Trail & District Chamber of Commerce Encourages Community to
#ThinkLocalFirst during Small Business Week
2020 Business Walk highlights adaptability as strength and challenge for local businesses
When the Charles Bailey Theatre had to cancel its spring/summer series due to COVID-19, it quickly poured its energy into a project supporting the local business community by creating and sharing video jingles.
Infinity Physio Centre in Rossland’s COVID Jingle “Let’s Get Physio,” inspired by Olivia Newton John’s “Let’s Get Physical,” announced their reopening. But this catchy tune did more than entertain; it encouraged people to #ThinkLocalFirst.
During Small Business Week, the Trail & District Chamber of Commerce (Chamber) acknowledges the contributions entrepreneurs and small business owners make to the economy. The organization applauds local businesses for their ability to adapt to changing environments and new safety protocols, all while innovating their services or products for their communities and considering what’s best for the bottom line.
Out of the approximately 120 businesses that participated in last month’s 2020 Business Walk, nearly 50% noted adaptability as their most significant achievement so far this year; conversely, a number of those surveyed (15%) considered it their greatest challenge. Meeting obstacles with success speaks to the strength of the South Kootenay business community, which is home to 900 small and medium-sized businesses; collectively this employs the majority of area professionals, outweighing any large employer in the region.
The Chamber conducts the Business Walk as a means to build closer relationships and connect with its network of professionals. With its regular Business After Business events paused indefinitely, the Chamber initially helped host virtual gatherings like the South Kootenay COVID-19 Business Roundtable. As businesses reopened, they recognized the benefit of knocking on members’ doors.
“For us it’s that personal connection—that’s what the Business Walk is about,” explains Executive Director Erika Krest. “Nothing replaces personal connection; when you can read peoples’ expressions and have that extra nuance behind words, it’s very important.”
The annual initiative is encouraged around the province as a tool to facilitate conversations between local leaders and business owners. What’s learned is examined and turned into actionable solutions.
Survey results, for example, uncovered that while large organizations and franchises have succession and emergency plans in place, many smaller businesses hadn’t yet made that a priority. As a result, the Chamber is collaboratively working toward a local solution for business professionals who see value in developing these plans.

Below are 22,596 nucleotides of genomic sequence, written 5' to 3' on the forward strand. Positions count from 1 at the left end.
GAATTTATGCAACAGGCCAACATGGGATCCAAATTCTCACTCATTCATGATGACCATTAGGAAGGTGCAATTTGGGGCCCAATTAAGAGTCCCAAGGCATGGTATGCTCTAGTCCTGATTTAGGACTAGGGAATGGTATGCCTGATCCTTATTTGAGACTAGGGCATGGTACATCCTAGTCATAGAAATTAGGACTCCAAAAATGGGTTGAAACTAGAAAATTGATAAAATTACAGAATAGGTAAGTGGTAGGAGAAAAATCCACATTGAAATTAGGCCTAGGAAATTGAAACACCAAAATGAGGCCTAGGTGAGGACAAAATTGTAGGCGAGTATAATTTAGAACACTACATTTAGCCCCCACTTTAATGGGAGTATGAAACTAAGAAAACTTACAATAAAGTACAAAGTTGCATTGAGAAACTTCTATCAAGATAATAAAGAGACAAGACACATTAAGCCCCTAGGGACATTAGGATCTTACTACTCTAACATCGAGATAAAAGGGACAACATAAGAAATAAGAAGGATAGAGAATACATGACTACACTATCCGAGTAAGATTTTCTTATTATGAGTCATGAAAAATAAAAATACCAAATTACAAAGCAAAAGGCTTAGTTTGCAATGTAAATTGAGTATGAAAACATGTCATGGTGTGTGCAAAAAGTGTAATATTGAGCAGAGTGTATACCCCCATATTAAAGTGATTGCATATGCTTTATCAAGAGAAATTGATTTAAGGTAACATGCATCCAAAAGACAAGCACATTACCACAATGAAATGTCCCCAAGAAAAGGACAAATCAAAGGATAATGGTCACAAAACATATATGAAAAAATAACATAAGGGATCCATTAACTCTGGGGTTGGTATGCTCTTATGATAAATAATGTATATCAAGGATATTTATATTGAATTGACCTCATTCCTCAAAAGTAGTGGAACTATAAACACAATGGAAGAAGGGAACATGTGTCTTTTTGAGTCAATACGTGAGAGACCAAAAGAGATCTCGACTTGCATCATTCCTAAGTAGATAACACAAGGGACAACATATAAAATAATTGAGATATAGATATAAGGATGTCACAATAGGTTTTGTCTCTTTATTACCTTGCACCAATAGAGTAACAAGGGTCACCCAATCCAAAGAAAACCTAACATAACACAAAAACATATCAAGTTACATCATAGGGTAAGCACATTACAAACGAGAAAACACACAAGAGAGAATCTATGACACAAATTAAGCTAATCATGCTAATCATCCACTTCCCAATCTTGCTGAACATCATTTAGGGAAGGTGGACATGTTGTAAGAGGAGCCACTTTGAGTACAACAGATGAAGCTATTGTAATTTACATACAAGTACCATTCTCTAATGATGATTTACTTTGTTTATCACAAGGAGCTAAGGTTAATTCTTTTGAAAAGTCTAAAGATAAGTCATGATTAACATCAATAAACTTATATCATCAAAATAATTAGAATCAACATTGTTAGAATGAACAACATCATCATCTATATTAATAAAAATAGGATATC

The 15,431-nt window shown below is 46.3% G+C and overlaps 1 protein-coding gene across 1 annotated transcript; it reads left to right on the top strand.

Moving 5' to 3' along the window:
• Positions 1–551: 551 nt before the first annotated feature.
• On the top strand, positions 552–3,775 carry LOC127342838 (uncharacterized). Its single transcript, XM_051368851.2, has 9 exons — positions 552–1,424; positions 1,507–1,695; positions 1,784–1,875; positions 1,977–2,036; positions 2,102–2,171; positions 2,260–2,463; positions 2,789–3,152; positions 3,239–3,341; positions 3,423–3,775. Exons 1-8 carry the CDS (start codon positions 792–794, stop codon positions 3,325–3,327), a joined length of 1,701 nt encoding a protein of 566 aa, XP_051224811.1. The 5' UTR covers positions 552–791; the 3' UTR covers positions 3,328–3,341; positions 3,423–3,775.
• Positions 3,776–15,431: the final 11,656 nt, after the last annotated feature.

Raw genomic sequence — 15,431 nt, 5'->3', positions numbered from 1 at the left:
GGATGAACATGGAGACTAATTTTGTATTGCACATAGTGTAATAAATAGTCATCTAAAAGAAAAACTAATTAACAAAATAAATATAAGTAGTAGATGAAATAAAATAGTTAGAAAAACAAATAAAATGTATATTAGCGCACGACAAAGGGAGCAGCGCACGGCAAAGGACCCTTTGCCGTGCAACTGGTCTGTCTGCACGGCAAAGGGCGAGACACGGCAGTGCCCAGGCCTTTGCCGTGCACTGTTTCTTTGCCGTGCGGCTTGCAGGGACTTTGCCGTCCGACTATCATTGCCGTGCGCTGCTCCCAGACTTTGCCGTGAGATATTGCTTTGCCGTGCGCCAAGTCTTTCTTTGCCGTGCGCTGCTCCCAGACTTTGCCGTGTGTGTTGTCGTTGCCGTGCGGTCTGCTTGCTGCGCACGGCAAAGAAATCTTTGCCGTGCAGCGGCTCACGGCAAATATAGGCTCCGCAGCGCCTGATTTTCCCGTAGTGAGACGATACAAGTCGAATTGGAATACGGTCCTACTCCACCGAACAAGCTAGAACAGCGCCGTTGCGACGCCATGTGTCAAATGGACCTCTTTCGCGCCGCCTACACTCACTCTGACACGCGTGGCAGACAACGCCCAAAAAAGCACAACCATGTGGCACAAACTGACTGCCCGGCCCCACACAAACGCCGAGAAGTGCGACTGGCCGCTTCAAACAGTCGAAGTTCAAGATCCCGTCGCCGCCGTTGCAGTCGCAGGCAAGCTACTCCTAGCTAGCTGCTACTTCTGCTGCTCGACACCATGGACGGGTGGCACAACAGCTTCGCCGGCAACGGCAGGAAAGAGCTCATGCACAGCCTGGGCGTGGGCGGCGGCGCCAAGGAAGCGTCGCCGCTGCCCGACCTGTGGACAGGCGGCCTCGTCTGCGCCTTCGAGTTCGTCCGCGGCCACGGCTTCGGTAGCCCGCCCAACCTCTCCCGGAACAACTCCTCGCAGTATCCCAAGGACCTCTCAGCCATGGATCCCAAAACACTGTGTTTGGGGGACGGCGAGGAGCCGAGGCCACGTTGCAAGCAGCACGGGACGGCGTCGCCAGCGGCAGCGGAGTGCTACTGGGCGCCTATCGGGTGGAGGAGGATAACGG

Despite strange times, local businesses across the region remain nimble, strong, and dedicated to serving the community, even if it’s from behind plexiglass or masked and smiling with their eyes.
Thank you to everyone who put forward their nominations for the 2020 Business Excellence Awards. We have a fantastic list of finalists and voting is now OPEN!
The 2020 award recipients will be selected from Chamber members in good standing. If you don’t see a name on the list they may not meet an eligibility requirement, but we will be contacting ALL nominees to congratulate them on their business excellence over the past year.
The Trail and District Chamber of Commerce is looking for a bookkeeping service.
Proficient in manual bookkeeping, Simply Accounting, QuickBooks, Accounts Payable, Accounts Receivable, Payroll, Prepare Year End, Assemble Tax Returns, Up-to-date computer literacy, including Excel and Word.
Thank you so much for your interest. Please send a resume and cover letter outlining your experience to firstname.lastname@example.org. Short listed candidates will be contacted for an interview by February 3, 2020.
The Trail and District Chamber of Commerce will always endeavour to solicit bids and quotes for services and products from members in good standing first before going to outside bids.
The inspiration for Rustic Crust Pizza comes from the traditional Napolatena style pizzas that were made by the Italian families who emigrated to our small city of Trail, British Columbia, in the 1900’s. It didn’t take long for the Italian people to infuse our community with a number of Italian customs, among them a huge passion for traditional Italian pizza, especially those made in authentic wood-fired ovens that were found throughout Italy. For the last century, these local pizza-makers have been producing unique mouth-watering pizzas using the freshest most flavourful ingredients harvested from their own back yard gardens.